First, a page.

On the eve of the launch of its ambitious Direct Benefits Transfer (DBT) programme, the government Monday announced that the welfare plan will be rolled out in 20 districts and cover seven schemes, mostly scholarships, to benefit more than 2 lakh people.
The programme will expand to another 11 districts on February 1 and 12 more districts will be added on March 1. A total of 43 districts in 16 states have been identified for the first round of DBT that will cover 26 social welfare schemes.
Announcing the launch, Finance Minister P Chidambaram sounded a note of caution saying there may be some teething problems and technical glitches as the flagship scheme takes off. The minister also said that at this stage there was no attempt to shift transfer of food, fertiliser, kerosene or LPG subsidy to the DBT mode as these were complex issues that can only be addressed when the government is fully confident of their amenability to DBT.
“Seven schemes are ready for rollout from tomorrow. I am confident that all beneficiaries in the 20 districts have a bank account. Every effort is being made to ensure that all beneficiary accounts are seeded with the Aadhaar number... credit into account will take place whether the Aadhaar is seeded or not,” Chidambaram said.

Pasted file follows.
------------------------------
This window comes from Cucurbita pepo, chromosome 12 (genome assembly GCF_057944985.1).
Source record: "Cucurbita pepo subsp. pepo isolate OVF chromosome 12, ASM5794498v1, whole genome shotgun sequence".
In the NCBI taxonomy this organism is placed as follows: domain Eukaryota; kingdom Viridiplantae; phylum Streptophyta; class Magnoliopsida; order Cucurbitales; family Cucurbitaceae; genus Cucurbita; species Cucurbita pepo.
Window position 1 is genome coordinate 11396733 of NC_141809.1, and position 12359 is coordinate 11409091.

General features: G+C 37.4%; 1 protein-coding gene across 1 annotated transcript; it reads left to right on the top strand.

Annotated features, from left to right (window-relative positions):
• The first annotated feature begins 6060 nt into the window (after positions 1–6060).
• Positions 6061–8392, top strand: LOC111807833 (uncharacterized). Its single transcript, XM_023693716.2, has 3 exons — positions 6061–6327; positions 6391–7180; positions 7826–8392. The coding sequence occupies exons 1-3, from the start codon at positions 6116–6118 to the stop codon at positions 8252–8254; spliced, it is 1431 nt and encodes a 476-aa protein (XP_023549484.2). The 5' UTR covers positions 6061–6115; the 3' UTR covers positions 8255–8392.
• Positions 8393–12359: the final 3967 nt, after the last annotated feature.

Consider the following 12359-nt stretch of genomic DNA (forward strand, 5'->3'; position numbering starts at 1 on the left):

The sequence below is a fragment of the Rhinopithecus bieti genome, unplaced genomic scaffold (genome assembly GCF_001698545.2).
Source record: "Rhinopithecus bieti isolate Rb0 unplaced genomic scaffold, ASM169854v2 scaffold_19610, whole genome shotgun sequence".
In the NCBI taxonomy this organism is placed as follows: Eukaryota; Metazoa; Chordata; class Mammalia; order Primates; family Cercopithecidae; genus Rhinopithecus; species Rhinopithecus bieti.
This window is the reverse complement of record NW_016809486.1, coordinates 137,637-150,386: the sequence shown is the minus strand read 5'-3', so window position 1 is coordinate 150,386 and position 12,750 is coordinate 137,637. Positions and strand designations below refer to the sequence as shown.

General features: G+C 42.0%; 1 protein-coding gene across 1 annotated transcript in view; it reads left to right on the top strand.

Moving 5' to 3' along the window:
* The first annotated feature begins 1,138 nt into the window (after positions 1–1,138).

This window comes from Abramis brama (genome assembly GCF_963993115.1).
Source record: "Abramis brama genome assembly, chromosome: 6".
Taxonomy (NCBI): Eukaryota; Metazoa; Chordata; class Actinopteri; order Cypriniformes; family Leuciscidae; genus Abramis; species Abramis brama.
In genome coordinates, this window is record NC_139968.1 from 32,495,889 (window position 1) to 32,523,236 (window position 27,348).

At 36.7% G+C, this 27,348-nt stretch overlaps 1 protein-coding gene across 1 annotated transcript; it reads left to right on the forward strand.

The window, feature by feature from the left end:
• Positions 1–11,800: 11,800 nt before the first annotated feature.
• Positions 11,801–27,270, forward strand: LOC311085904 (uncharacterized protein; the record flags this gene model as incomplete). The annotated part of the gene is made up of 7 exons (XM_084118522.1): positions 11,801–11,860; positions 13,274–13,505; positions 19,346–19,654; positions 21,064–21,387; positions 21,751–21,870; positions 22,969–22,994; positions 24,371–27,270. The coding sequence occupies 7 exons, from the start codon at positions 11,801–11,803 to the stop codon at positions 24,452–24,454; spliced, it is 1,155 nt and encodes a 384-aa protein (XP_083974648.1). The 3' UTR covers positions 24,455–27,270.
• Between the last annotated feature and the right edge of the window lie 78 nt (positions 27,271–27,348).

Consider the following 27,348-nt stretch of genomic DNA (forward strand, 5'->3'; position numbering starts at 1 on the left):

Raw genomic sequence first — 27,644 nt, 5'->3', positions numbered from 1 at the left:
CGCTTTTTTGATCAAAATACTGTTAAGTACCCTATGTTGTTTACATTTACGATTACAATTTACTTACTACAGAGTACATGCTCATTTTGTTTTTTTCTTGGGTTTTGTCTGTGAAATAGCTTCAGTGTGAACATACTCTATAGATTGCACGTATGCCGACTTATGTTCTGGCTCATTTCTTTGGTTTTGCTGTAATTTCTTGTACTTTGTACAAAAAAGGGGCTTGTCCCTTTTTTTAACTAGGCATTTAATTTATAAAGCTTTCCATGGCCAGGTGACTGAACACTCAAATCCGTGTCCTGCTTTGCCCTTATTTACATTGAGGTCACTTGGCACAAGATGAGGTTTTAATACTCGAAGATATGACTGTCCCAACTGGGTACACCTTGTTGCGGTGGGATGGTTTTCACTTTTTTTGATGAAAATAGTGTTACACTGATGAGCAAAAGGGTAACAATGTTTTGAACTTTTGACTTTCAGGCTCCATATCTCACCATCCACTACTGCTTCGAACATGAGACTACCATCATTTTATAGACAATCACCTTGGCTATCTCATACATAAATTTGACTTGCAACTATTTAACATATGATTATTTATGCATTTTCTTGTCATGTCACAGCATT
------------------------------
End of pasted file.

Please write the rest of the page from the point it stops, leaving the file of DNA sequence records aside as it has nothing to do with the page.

The minister said that the scheme should get a “fair trial” and a verdict on its failure or success should not be pronounced right away as it is a “huge new experiment” and all efforts are being made to ensure it works. It is a game-changer in terms of governance, payment of money and payment without any human intervention, Chidambaram said.
He also said that the scheme would be formally called Direct Benefits Transfer and not Direct Cash Transfer as there were certain schemes which were not necessarily backed by cash. The slogan “Aapka paisa, Aapke haath”, however, will stay as it conveys the meaning effectively.
The minister pointed out that cash withdrawal arrangements are being strengthened and beneficiaries will be able to withdraw from their own bank branches/ATMs or through business correspondents. Banks are also accelerating the pace having